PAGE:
Because their energy is strongly beamed, the gamma rays emitted by most bursts are expected to miss the Earth and never be detected. When a gamma-ray burst is pointed towards Earth, the focusing of its energy along a relatively narrow beam causes the burst to appear much brighter than it would have been were its energy emitted spherically. When this effect is taken into account, typical gamma-ray bursts are observed to have a true energy release of about 1044 J, or about 1/2000 of a Solar mass energy equivalent.[49] This is comparable to the energy released in a bright type Ib/c supernova (sometimes termed a "hypernova") and within the range of theoretical models. Very bright supernovae have been observed to accompany several of the nearest GRBs.[20] Additional support for strong beaming in GRBs has come from observations of strong asymmetries in the spectra of nearby type Ic supernova [50] and from radio observations taken long after bursts when their jets are no longer relativistic.[51]

Short GRBs appear to come from a lower-redshift population and are less luminous than long GRBs.[52] The degree of beaming in short bursts has not been accurately measured, but as a population they are likely less beamed than long GRBs[53] or possibly not beamed at all in some cases.[54]

  Progenitors

Hubble Space Telescope image of Wolf-Rayet star WR 124 and its surrounding nebula. Wolf-Rayet stars are candidates for being progenitors of long-duration GRBs.

Because of the immense distances of most gamma-ray burst sources from Earth, identification of the progenitors, the systems that produce these explosions, is particularly challenging. The association of some long GRBs with supernovae and the fact that their host galaxies are rapidly star-forming offer very strong evidence that long gamma-ray bursts are associated with massive stars. The most widely-accepted mechanism for the origin of long-duration GRBs is the collapsar model,[55] in which the core of an extremely massive, low-metallicity, rapidly-rotating star collapses into a black hole in the final stages of its evolution. Matter near the star's core rains down towards the center and swirls into a high-density accretion disk. The infall of this material into a black hole drives a pair of relativistic jets out along the rotational axis, which pummel through the stellar envelope and eventually break through the stellar surface and radiate as gamma rays. Some alternative models replace the black hole with a newly-formed magnetar,[56] although most other aspects of the model (the collapse of the core of a massive star and the formation of relativistic jets) are the same.

The closest Galactic analogs of the stars producing long gamma-ray bursts are likely the Wolf-Rayet stars, extremely hot and massive stars which have shed most or all of their hydrogen due to radiation pressure. Eta Carinae and WR 104 have been cited as possible gamma-ray burst progenitors.[57] It is unclear if any star in the Milky Way has the appropriate characteristics to produce a gamma-ray burst.[58]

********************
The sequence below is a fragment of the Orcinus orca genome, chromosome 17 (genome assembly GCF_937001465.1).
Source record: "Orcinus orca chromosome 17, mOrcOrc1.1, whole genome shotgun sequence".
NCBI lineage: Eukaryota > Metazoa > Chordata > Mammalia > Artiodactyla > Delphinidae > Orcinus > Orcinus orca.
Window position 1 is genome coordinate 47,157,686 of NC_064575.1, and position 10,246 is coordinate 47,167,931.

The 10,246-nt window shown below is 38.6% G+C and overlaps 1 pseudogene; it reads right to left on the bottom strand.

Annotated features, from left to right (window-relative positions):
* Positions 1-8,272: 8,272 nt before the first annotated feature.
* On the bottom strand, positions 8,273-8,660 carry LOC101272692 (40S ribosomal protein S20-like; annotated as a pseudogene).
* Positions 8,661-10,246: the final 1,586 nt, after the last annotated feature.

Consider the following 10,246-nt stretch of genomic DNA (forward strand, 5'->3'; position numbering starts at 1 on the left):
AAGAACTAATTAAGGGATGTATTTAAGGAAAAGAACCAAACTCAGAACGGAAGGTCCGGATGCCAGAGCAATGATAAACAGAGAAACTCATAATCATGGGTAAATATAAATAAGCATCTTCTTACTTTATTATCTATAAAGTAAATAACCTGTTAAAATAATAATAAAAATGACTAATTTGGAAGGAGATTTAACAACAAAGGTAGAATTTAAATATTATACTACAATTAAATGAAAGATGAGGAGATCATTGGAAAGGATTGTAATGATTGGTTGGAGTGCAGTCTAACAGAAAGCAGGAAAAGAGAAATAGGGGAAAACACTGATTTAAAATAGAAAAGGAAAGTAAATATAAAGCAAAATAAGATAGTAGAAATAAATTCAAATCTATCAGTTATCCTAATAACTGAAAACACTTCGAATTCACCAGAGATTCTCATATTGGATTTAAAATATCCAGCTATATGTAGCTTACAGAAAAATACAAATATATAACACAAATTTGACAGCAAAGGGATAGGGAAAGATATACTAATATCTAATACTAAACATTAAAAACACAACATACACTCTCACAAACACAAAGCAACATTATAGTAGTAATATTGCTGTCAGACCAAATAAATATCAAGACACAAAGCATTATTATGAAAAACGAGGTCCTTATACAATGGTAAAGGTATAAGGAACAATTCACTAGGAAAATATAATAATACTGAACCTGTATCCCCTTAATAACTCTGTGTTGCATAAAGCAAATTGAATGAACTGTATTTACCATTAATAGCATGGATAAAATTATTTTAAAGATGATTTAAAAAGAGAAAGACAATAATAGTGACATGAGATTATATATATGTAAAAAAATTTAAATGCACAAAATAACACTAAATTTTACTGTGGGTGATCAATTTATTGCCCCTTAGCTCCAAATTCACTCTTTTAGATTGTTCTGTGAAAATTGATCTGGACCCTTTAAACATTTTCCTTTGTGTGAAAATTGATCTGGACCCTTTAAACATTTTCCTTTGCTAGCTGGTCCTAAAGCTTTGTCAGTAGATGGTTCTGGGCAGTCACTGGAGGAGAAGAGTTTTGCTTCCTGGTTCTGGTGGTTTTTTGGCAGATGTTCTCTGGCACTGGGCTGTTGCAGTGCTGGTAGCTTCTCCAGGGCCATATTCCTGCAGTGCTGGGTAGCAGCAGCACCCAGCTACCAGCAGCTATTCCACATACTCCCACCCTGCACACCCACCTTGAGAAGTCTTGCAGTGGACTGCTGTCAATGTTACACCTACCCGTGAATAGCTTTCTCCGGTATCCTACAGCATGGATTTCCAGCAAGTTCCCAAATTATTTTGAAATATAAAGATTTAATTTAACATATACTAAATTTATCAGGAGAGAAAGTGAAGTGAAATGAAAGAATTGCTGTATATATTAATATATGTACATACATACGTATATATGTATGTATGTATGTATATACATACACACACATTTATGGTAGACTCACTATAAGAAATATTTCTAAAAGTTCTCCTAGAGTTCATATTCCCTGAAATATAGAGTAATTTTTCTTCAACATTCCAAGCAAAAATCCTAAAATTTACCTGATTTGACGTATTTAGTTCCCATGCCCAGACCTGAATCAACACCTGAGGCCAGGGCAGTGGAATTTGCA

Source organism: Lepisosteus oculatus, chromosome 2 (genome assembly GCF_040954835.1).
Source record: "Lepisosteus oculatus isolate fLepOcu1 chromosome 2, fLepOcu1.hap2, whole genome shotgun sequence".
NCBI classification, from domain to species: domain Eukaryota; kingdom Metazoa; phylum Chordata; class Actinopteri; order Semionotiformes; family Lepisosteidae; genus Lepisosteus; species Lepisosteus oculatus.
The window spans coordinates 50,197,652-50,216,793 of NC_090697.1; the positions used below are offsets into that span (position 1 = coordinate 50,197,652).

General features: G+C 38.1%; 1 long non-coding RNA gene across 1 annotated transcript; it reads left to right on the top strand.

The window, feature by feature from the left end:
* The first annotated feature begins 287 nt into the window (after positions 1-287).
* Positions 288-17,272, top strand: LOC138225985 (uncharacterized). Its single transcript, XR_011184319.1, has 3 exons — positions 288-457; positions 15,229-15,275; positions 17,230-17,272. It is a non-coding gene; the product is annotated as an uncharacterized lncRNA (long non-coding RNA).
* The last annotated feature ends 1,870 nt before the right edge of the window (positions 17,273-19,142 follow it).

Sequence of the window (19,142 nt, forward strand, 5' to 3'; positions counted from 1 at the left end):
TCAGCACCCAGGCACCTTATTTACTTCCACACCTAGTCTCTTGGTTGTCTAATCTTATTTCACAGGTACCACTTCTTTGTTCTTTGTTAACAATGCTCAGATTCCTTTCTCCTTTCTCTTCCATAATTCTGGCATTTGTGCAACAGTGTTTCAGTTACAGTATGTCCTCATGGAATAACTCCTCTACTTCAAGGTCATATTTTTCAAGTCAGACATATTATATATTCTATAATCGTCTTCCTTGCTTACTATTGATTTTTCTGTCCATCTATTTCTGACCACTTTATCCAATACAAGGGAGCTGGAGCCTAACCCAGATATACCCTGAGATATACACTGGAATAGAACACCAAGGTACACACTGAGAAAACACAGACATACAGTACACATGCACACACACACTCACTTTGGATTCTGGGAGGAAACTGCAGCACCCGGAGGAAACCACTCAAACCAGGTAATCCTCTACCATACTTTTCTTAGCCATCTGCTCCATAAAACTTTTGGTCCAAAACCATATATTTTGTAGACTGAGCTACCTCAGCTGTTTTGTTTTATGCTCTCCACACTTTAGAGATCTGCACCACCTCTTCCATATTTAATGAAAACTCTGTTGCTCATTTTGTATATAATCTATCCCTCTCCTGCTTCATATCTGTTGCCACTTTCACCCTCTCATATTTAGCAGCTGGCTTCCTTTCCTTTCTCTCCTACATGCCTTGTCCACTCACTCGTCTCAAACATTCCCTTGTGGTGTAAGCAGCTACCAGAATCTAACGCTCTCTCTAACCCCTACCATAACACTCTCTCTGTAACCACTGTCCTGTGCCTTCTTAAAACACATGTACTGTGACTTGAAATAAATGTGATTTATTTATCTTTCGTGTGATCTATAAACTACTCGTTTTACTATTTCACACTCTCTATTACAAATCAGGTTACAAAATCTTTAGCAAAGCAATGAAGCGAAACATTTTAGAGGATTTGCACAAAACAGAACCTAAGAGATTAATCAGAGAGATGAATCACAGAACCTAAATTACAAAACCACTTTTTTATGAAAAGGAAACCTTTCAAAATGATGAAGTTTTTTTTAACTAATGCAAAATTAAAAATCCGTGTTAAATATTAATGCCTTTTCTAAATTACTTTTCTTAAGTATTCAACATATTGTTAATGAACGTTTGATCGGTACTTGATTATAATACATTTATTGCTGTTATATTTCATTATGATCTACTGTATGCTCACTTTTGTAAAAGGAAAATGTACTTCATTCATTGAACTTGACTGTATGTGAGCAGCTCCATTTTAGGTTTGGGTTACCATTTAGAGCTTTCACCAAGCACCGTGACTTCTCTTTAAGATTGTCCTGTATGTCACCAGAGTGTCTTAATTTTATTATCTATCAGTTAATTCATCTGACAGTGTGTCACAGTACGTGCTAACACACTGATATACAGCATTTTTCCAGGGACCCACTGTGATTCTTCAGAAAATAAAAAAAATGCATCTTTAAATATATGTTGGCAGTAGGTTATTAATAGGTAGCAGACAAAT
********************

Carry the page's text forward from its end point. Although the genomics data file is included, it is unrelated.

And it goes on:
The massive-star model probably does not explain all types of gamma-ray burst. There is strong evidence that some short-duration gamma-ray bursts occur in systems with no star formation and where no massive stars are present, such as galaxy halos and intergalactic space.[52] The favored theory for the origin of most short gamma-ray bursts is the merger of a binary system consisting of two neutron stars. According to this model, the two stars in a binary slowly spiral towards each other due to the release of energy via gravitational radiation[59][60] until the neutron stars suddenly rip each other apart due to tidal forces and collapse into a single black hole. The infall of matter into the new black hole in an accretion disk then powers an explosion, similar to the collapsar model. Numerous other models have also been proposed to explain short gamma-ray bursts, including the merger of a neutron star and a black hole, the accretion-induced collapse of a neutron star, or the evaporation of primordial black holes.[61][62][63][64]

  Emission Mechanisms

The means by which gamma-ray bursts convert energy into radiation remains poorly understood, and as of 2007 there was still no generally accepted model for how this process occurs.[65] Any successful model of GRB emission must explain the physical process for generating gamma-ray emission that matches the observed diversity of light-curves, spectra, and other characteristics.[66] Particularly challenging is the need to explain the very high efficiencies that are inferred from some explosions: some gamma-ray bursts may convert as much as half (or more) of the explosion energy into gamma-rays.[67] Recent observations of the bright optical counterpart of GRB 080319B, whose light curve was correlated with the gamma-ray light curve,[44] has suggested that inverse Compton may be the dominant process in some events. In this model, pre-existing low-energy photons are scattered by relativistic electrons within the explosion, augmenting their energy by a large factor and transforming them into gamma-rays.[68]